So my cat needs antihistamines on a daily basis. As many of you have read before, he suffers from terrible chronic allergies that make him a licking, biting, scratching mess uncontrolled. For a couple of months now we've been taking him to the Vet and buying his medicine there, $15.00 for a month supply.

The idea of this going on perpetually began to seem a little daunting. I don't even spend $15.00 a month on my own terrible allergies. If mine get so out of hand I need medication, I can buy several months worth of antihistamines for the price it costs to get him a single month supply. Then I remembered something important.

We have the internet.

I did a quick Skynet search for his medication and found we've been paying way too much. Like, I understand businesses mark up their products to cover operational costs, but this was something else entirely. Don't get me wrong. The people at the Feline Clinic are very kind and generous with their time. They clearly care a great deal about cats and while I will continue taking my cats there for their exams and the like, I think from now on I'll be buying his pills from the internet.

Just how much were we over paying? Well, let me put it into perspective for you. We were paying $15.00 for 30 pills at 4mg each. I found out that a bottle of 1000 of the exact same pills at 4mg each only costs $10.00 from the supplier. There's also the convenience of not having to leave my house.

The Vet always wants to see him before refilling his antihistamines. Which means we have to put the big lug into his carrier and drive him over there. Not a big deal if your cat weighs less than 25 pounds. Kind of a chore when he's basically a dog. The price of the visit isn't bad, especially since they give us a 50% off discount. But that still means, essentially, for one month of treatment we're paying about $40.00, between the exam and the medication itself. He's basically all better now so long as he takes his pills, we no longer need the peace of mind seeing the Vet monthly provides.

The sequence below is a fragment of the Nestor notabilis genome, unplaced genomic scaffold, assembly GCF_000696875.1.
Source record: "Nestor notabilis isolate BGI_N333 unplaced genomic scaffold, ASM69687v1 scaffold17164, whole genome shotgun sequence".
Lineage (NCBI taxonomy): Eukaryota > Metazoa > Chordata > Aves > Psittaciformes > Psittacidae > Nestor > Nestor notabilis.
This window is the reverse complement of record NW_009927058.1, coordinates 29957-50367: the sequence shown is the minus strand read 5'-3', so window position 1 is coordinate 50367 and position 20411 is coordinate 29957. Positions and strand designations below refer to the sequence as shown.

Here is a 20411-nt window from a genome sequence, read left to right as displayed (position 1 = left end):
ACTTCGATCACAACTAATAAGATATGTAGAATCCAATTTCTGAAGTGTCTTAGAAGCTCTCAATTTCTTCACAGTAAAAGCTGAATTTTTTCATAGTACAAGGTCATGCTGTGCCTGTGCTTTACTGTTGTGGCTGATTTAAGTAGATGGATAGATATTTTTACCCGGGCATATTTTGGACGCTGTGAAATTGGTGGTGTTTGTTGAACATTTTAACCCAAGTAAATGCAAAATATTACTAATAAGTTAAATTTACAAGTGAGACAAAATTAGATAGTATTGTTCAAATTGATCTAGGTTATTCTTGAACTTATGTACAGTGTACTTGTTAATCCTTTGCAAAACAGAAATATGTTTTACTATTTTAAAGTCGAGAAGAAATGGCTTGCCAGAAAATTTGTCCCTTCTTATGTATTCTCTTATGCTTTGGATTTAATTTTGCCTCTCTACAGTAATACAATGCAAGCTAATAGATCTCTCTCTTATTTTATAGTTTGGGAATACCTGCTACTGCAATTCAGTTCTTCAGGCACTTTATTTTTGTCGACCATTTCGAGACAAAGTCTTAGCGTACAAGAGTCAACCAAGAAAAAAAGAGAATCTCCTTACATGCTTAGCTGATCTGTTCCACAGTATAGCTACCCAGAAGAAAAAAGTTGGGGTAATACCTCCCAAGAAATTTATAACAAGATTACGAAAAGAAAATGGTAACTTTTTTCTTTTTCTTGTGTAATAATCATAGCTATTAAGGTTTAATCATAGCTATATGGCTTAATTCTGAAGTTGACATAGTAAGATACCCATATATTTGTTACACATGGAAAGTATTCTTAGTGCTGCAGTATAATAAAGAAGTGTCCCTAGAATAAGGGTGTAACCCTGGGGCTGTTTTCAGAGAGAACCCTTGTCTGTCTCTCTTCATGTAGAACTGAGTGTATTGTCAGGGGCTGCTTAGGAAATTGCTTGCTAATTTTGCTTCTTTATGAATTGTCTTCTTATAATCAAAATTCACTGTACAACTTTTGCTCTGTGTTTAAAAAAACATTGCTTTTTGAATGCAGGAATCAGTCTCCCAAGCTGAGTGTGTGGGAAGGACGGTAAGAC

TL;DR: Neelix is all better now but still needs antihistamines daily. The Vet overcharges for antihistamines. We now buy his antihistamines online

Monday, September 26, 2011


I don't mean to alarm you or anything, but I think I'm turning into a raisin. After a long morning spent avoiding my responsibilities, I got into the shower. You think, nothing abnormal there, right? You're wrong. Before I even had a chance to get wet yet, I look down and my fingers looked like this:

 Which meant that when Aaron turned around from washing his face he was met with this:

Why is this happening to me?!
Only I was naked (and not in the computer room). He couldn't take my dire concern seriously at all as result and seemed more entertained than worried. He then went back to washing his hair. I bet he will take me more seriously when he wakes up tomorrow finding I had transformed into a pile of raisins in the night. How can you marry a pile of raisins? I don't think that's legal.

Sunday, September 25, 2011

Honey & Steam

It's not often that I write about things you should buy, own, or take part in, but there are some things that could drastically improve your quality of life if only you had access to them. So you should take me seriously when I recommend things!

Yes, we have a power juicer.
As I'm sure you're well aware by now, I love honey. I'm something of a honey connoisseur. I can tell the difference between honey made from different flowers entirely by taste alone, and if you are not lucky enough to keep your own bees, I can definitely point you in the direction of quality honey. Which brings me to the first item of recommendation: Trader Joe's Clover Blossom Honey.

Clover honey is perhaps my favorite honey. It is simple and sweet and can be used in a variety of ways. I've tried a lot of clover honey in my day and by far the sweetest has been Trader Joe's. Which is a good thing, assuming you plan on using the honey to sweeten something. Which is like 99% of the time you'd be using honey in the first place. It means that you need to use less honey to reach the desired result.